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Beliefs about homosexual orientation by
Christian and Jewish clergy & theologians

Part 2

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Survey of 19 Christian and Jewish clergy and theologians:

A total of 19 theologians were asked two questions:

  • Question 1: In your opinion, does God regard homosexuality as a sin?

  • Question 2: In your opinion, do the Scriptures object to homosexuality?

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Rabbi Marc H Wilson (Independent Traditional Judaism -- holds bachelor degree in sociology from DePaul University and a bachelor degree in Hebrew Literature, holds a Hebrew Teacher and Principal license from Hebrew Theological College, columnist in nine newspapers and via one wire service):

    Q1: No, not so long as the behavior is:
    • a) not obsessive (as would be true, likewise, of heterosexuality)
    • b) responsible and safe (ditto as above)
    • c) non-abusive (ditto as above)
    • d) the manifestation of a loving, respectful relationship (Jewish Bible, Old Testament)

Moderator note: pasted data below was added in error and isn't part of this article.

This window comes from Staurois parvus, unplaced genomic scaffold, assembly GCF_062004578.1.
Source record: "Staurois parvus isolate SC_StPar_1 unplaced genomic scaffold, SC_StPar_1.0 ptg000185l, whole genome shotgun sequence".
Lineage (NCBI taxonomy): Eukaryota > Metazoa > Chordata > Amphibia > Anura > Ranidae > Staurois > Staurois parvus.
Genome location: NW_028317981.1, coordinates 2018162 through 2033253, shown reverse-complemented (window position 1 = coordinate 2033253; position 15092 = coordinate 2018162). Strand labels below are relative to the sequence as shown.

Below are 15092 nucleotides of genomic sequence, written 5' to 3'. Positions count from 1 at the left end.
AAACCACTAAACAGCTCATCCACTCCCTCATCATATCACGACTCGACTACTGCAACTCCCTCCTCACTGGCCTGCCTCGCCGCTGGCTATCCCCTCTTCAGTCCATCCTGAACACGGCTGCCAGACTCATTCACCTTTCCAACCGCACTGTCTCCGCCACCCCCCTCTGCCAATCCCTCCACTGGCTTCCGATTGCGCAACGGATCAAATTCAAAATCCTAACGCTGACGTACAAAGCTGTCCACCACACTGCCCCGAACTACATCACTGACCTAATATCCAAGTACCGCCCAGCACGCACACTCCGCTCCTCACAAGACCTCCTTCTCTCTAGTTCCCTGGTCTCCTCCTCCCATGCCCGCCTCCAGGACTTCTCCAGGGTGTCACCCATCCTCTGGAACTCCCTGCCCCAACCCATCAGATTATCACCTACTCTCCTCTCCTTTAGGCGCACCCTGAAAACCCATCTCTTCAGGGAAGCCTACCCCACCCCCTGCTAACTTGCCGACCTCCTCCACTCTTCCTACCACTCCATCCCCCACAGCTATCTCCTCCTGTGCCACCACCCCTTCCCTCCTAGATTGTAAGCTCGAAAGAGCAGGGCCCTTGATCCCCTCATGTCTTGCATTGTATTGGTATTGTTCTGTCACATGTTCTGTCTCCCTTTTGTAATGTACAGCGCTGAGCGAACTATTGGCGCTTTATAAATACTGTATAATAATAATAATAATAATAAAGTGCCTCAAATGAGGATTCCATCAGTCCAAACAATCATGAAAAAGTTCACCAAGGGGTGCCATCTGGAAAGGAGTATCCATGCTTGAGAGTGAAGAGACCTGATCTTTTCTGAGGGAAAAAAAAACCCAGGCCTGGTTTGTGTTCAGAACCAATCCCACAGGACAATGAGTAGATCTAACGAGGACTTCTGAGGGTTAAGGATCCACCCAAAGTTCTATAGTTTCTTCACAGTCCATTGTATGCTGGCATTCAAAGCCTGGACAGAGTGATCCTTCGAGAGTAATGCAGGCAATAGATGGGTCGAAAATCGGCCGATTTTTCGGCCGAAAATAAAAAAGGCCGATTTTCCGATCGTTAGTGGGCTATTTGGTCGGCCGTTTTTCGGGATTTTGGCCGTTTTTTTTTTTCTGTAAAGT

Q2: [It was sin] only insofar as that at that [biblical] time homosexual behavior was a manifestation of abusive sexual practices associated with idolatry and fertility cultism,and thus an "abomination" because of the association, not because of the intrinsic "relationship". Also, because it was "unnatural", that is non-procreative, understandably in the tribal times when procreation was of highest priority.

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Bishop Stanley E Olson (Lutheran -- holds undergraduate degree from Wittenberg University, seminary trained at Luther-Northwestern Seminary, holds an honorary doctor of divinity from California Lutheran University):